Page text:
“Some countries are more conservative than others, some countries add different challenges from a political standpoint as well,” says Weisman. “There are countries that, once we do our research, may require a longer road map to launch.”

Despite these challenges, the company has experienced year-over-year double-digit growth over the past decade, according to Weisman. A big part of his role is to help develop strategies to continue that growth.

“It’s funny, people always assume my job is heavily focused on litigation. It’s actually not, thankfully. We use external counsel for any litigation matter,” he says. “We have no litigation right now — my litigation mandate is nil. There have been times when it’s part of the role to manage the litigation.”

But what about those angry spouses? “A lot of that stuff is dealt with at a customer service level,” he says, however there has been the odd case: Back in 2012, a North Carolina man sued Ashley Madison when his then-wife used the site to hook up with another man (he also sued the other man). Robert Schindler sought more than $10,000 in damages, claiming alienation of affection and criminal conversation. (North Carolina is one of a handful of states that still awards punitive damages when a marriage fails and someone else is to blame.)

“Most people . . . think there must be a lot of litigation, I must have some crazy stories,” says Weisman. “I’m a business lawyer. The vast majority of my time is spent on business and commercial and strategic issues, not on the salacious [stuff].”

All marketing, for example, has to be vetted by Weisman — whether it’s a banner ad, billboard, radio spot, or TV commercial. “There are times we have to reel something back if it would be a violation of some law,” he says. “I personally deal with advertising regulators in different countries — I have to work with them to get our TV spots approved, and sometimes our spots can only air at certain hours of the night.”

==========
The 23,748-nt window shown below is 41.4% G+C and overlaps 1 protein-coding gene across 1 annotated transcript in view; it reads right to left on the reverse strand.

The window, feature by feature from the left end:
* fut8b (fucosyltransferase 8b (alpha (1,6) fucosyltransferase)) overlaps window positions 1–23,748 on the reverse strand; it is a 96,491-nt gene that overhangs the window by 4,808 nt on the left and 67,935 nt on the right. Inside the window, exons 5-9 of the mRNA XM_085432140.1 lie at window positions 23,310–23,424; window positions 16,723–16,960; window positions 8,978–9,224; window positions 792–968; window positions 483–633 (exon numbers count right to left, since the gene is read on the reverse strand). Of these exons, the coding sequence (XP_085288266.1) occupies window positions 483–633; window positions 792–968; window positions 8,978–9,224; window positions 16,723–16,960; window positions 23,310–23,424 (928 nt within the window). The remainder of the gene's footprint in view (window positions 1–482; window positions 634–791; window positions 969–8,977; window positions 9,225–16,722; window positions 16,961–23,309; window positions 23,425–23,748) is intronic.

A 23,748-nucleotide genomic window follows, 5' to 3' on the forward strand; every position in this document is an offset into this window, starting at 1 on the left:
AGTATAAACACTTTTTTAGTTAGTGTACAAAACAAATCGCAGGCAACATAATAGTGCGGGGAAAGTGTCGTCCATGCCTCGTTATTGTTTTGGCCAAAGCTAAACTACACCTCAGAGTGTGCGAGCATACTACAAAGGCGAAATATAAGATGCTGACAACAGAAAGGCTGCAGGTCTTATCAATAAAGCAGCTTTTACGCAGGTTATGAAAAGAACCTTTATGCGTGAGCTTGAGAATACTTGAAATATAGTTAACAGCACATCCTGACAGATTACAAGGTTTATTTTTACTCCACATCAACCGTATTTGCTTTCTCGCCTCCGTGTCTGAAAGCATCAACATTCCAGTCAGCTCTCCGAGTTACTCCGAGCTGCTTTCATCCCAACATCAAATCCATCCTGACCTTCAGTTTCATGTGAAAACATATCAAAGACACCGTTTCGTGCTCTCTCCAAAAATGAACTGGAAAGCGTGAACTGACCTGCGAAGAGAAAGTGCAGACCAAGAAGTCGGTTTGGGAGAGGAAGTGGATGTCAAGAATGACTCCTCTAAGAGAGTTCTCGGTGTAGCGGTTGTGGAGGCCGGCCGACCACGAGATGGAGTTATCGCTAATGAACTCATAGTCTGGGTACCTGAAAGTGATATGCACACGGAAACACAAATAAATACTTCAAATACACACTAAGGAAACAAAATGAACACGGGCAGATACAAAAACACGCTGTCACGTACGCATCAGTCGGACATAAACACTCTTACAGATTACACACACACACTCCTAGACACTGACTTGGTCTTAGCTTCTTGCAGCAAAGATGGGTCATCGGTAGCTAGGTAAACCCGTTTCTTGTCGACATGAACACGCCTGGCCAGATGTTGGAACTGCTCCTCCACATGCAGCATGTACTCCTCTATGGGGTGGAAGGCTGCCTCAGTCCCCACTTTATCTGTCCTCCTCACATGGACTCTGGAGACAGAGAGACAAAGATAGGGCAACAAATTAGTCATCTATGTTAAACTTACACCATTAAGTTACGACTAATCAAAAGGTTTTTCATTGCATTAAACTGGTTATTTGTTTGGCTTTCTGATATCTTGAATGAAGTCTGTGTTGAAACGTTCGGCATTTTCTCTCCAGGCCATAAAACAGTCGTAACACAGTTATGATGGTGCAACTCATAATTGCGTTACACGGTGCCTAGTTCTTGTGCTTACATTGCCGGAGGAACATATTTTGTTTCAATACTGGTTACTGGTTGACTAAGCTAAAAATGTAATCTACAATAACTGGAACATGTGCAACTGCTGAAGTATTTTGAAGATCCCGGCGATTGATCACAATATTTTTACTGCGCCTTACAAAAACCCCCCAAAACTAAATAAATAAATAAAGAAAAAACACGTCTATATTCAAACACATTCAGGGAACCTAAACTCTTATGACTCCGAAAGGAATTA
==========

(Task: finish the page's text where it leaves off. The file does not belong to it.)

The same commercial that runs in Canada could run in Australia or Israel but there may be some tweaking required. “We always are open to working co-operatively and even collaboratively with the different regulators and advertising approval boards to make sure our ads get green lit,” he says.

It doesn’t always work out though: In 2009, the Toronto Transit Commission turned down a deal to wrap a streetcar in the company’s motto. And in 2001, CTV turned down the company’s Super Bowl ad (where a woman announces to a boardroom that her husband is having an affair to a round of approval).

It’s a job that keeps Weisman on his toes. “I can honestly say the day-to-day here is exciting, much more so than in past roles, much more unpredictable,” he says. “We get to see and appreciate our successes here.”

Weisman spent almost seven years as senior legal counsel at Allstream, followed by a few years at Avaya — both multibillion-dollar communications and networking technology companies many Canadians have never heard of. That’s not really an issue that Weisman has in his new role. Most people have heard of Ashley Madison — whether they love it or hate it.

“Right now it’s one of Canada’s most successful technology startups,” he says. “At the end of the day, when the opportunity presented itself, it really was a no-brainer. I came from legacy institutionalized companies that are constantly in cost-cutting mode [and went] to a company in constant growth mode.”